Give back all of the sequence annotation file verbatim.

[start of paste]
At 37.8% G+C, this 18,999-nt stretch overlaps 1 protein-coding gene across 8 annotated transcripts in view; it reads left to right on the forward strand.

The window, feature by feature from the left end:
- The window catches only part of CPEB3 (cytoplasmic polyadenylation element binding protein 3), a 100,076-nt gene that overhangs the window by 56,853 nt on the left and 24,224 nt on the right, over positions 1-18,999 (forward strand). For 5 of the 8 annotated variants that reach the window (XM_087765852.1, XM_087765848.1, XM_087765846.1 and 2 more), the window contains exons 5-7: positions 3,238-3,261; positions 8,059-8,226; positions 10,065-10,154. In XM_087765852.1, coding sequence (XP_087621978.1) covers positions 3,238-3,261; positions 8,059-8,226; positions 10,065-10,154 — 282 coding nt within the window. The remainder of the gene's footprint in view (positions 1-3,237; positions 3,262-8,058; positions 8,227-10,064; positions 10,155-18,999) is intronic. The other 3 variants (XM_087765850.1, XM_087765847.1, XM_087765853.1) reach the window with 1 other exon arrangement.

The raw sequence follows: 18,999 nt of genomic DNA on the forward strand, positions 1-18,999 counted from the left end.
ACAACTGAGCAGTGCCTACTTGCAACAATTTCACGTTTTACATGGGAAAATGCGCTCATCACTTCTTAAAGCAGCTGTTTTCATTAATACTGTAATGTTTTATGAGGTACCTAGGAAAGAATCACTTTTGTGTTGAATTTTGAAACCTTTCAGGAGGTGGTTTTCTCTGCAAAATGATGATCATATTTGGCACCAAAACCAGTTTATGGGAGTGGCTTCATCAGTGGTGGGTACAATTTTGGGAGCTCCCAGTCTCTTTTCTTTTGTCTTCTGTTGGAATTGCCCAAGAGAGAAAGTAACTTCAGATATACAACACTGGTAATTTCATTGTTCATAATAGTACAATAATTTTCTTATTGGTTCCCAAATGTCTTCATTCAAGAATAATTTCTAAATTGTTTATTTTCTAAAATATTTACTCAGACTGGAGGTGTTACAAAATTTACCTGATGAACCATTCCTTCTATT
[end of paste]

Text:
At 37.8% G+C, this 18,999-nt stretch overlaps 1 protein-coding gene across 8 annotated transcripts in view; it reads left to right on the forward strand.

The window, feature by feature from the left end:
- The window catches only part of CPEB3 (cytoplasmic polyadenylation element binding protein 3), a 100,076-nt gene that overhangs the window by 56,853 nt on the left and 24,224 nt on the right, over positions 1-18,999 (forward strand). For 5 of the 8 annotated variants that reach the window (XM_087765852.1, XM_087765848.1, XM_087765846.1 and 2 more), the window contains exons 5-7: positions 3,238-3,261; positions 8,059-8,226; positions 10,065-10,154. In XM_087765852.1, coding sequence (XP_087621978.1) covers positions 3,238-3,261; positions 8,059-8,226; positions 10,065-10,154 — 282 coding nt within the window. The remainder of the gene's footprint in view (positions 1-3,237; positions 3,262-8,058; positions 8,227-10,064; positions 10,155-18,999) is intronic. The other 3 variants (XM_087765850.1, XM_087765847.1, XM_087765853.1) reach the window with 1 other exon arrangement.

The raw sequence follows: 18,999 nt of genomic DNA on the forward strand, positions 1-18,999 counted from the left end.
ACAACTGAGCAGTGCCTACTTGCAACAATTTCACGTTTTACATGGGAAAATGCGCTCATCACTTCTTAAAGCAGCTGTTTTCATTAATACTGTAATGTTTTATGAGGTACCTAGGAAAGAATCACTTTTGTGTTGAATTTTGAAACCTTTCAGGAGGTGGTTTTCTCTGCAAAATGATGATCATATTTGGCACCAAAACCAGTTTATGGGAGTGGCTTCATCAGTGGTGGGTACAATTTTGGGAGCTCCCAGTCTCTTTTCTTTTGTCTTCTGTTGGAATTGCCCAAGAGAGAAAGTAACTTCAGATATACAACACTGGTAATTTCATTGTTCATAATAGTACAATAATTTTCTTATTGGTTCCCAAATGTCTTCATTCAAGAATAATTTCTAAATTGTTTATTTTCTAAAATATTTACTCAGACTGGAGGTGTTACAAAATTTACCTGATGAACCATTCCTTCTATT